The Berliner Dom is a magnificent cathedral as well as the largest and most lavish church in Berlin. Built during the reign of Kaiser Wilhelm (1888-1918), this Protestant church was designed by Julius Raschdorf and built between 1894 and 1905, shortly after Germany had been united (1871). The emperor’s intention was to give his capital stature and legitimacy, and the Berliner Dom’s architecture reflects the empire’s aspirations to power combining Neoclassical, Neo-Baroque, and Neo-Renaissance elements with stucco and gold-tiled mosaics.
Back across the Spree and Bebelplatz, I am the last to arrive at the boutique. So many beautiful pieces of clothing in her fall collections. Unfortunately, it is impossible to look at — let alone think of trying on — wool and equally beautiful and heavy materials made into sweaters, coats and jackets. Instead, Tejomaya, Zelda and I try several things on from her Spring/Summer line — tops, light jackets, pants. After making a few purchases between us, we are off to Zara (Friedrichstraße 88) and Massimo Ditto (Friedrichstraße 83) shops for a “younger clientele — about two-blocks away.
With a couple of hours before our train back to Dresden, we grab lunch at a small café, pick-up our luggage, and wait for our taxi in the Regent Hotel lobby.
As the “crow flies”, the Hauptbahnhof is relatively close to our hotel. The drive is short — especially since we’ve become familiar with these streets over the past few days. Upon arrival, we take the escalator down to the designated platform, purchase bottles of water and snacks, and wait for our train to arrive . . . on time — another outstanding aspect of Germany is that it runs efficiently (and logically for linear-minded people)!
Thinking quickly, Juli calls Konstantin, who is meeting us at the station, to tell him what has happened and look for her mom as she is the only one who made it off the train. As others queue up behind us at the train door, it is apparent we are not the only one’s who didn’t make it off the amazingly quick stop. Forty-minutes or more later, we disembark at the “next” stop at Bad Schandau.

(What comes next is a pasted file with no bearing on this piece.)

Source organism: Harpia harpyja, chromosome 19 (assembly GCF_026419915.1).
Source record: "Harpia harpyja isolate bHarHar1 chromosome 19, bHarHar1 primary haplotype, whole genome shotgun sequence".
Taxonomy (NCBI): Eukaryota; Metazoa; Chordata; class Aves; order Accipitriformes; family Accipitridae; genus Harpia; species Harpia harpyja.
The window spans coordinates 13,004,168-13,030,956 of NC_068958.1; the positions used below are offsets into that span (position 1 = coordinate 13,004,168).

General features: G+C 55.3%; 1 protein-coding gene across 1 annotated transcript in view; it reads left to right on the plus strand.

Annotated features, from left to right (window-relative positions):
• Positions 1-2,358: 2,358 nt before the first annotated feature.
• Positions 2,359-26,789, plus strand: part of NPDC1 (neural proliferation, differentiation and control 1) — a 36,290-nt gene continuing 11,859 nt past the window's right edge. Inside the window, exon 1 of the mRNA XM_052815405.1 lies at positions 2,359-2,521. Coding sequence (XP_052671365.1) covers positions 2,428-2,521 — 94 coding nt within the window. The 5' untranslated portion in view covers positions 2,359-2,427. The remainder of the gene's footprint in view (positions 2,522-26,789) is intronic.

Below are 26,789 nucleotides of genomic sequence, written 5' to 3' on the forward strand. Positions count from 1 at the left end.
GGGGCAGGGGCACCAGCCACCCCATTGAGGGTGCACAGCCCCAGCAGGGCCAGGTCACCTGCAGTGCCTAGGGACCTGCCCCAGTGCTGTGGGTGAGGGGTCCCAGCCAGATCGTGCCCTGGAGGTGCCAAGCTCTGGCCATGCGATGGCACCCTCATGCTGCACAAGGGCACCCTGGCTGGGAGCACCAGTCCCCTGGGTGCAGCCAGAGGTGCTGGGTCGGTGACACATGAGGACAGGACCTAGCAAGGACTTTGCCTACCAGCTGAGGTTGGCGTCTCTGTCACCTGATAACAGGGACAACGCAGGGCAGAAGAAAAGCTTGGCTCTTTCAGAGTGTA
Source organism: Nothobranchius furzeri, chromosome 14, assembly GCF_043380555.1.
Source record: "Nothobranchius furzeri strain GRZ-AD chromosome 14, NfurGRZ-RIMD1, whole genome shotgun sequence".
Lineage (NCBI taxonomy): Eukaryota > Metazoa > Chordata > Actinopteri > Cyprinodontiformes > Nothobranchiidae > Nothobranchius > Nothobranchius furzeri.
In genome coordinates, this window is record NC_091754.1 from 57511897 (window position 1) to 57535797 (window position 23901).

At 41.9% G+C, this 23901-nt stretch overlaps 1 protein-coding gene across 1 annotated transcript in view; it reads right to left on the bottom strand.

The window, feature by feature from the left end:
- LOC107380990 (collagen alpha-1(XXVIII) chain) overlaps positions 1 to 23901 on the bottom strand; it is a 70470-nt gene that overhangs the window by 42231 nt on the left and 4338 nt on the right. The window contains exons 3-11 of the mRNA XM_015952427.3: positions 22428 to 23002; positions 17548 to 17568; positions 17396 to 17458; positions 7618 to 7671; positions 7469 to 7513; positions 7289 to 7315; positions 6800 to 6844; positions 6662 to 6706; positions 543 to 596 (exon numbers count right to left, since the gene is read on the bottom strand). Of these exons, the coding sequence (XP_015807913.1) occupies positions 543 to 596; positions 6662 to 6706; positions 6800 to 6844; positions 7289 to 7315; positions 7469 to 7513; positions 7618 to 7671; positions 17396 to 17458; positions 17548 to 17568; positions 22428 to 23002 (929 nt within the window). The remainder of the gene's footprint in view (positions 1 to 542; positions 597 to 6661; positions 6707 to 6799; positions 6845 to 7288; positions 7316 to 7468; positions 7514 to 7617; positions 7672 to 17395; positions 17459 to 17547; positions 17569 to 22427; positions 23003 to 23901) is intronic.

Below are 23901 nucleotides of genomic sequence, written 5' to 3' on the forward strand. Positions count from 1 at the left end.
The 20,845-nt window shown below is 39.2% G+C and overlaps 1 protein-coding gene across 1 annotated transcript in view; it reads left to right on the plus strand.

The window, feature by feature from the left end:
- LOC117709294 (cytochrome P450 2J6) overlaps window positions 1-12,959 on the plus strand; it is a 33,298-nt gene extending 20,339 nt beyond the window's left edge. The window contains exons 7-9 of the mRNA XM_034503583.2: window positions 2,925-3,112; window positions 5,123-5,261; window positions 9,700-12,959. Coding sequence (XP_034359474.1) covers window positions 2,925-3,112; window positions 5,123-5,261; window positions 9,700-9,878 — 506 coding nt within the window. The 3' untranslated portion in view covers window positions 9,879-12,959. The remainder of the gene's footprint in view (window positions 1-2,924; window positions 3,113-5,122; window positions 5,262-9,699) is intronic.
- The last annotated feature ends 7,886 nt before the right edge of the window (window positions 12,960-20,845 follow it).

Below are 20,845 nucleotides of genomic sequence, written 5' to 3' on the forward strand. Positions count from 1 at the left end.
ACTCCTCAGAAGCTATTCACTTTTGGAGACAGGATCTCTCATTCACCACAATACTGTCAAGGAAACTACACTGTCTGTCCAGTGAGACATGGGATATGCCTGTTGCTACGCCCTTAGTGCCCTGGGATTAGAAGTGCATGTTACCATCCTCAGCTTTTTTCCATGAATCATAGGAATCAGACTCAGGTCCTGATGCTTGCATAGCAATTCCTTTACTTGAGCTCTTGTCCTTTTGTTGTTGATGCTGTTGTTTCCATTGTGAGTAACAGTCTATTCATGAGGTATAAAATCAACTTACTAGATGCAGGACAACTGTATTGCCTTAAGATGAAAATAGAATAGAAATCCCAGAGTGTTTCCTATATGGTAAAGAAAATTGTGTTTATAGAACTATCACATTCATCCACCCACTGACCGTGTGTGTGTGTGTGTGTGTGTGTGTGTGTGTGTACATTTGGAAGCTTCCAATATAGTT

Bad Schandau is a spa town and only about 6 kilometers (less than 4 miles) from the Czech Republic border. In fact, this is exactly where we would be getting off had we time to do some hiking in the Saxon Switzerland National Park in the Elbe Sandstone Mountains. I had so looked forward to hiking around Bastei, the most famous rock formation in this area, and the Bastei Bridge, a 250-foot man-made bridge that connects the rock formations and offers 360-degree views, and remnants of old medieval castles. Another time!
Recipe for Baumstriezel — Chimney Cake
Makes 3 pieces
- Place the flour in a large bowl, add yeast, sugar and salt.
- Mix in oat milk and melted butter.
- Knead into a smooth dough and cover with a kitchen towel. Let rest for 2 hours.
- Preheat the broiler of your oven to 250°C.
- Grease a rolling pin with butter and wrap the handles in aluminum foil.
- Divide the dough into three pieces. Roll one piece into a disc, 0.5 cm thick. Cover the remaining two pieces with a damp kitchen towel.
- Cut the dough into a spiral, so that you get a long string that is about 1 cm thick.
- Tightly wrap the string around the rolling pin.
- Brush with melted butter and generously sprinkle with sugar.
- Place the rolling pin over a baking dish so that the handles will rest on the edges of the dish but the centre of the pin with the dough wrapped around it won't touch the dish.
- Place under the broiler and bake for about one minute or until the sugar starts to caramelise and changes its colour to brown.
- Rotate the pin a bit and repeat.
- Bake and rotate until the cake is evenly browned.
- Carefully remove from oven. Cover with a kitchen towel and push the cake off the pin.
- Serve and eat immediately. Sometimes these are served with custard or soft ice-cream inside the chimney
- Bake the remaining two chimney cakes.
Back at Zelda’s apartment, we made train reservations for Prague before saying good-night. While unpacking my suitcase, the music outside in the Neumarkt turns to danceable rock music. Texting the Nuest’as, only Zelda was interested in joining me on the square for some fun! And, fun we had . . . dancing and singing to American songs we know and just dancing to one’s in German that we didn’t know. With drinks in hand, we had a grand time . . . staying past the main entertainment and until the clouds released more than a sprinkling of raindrops.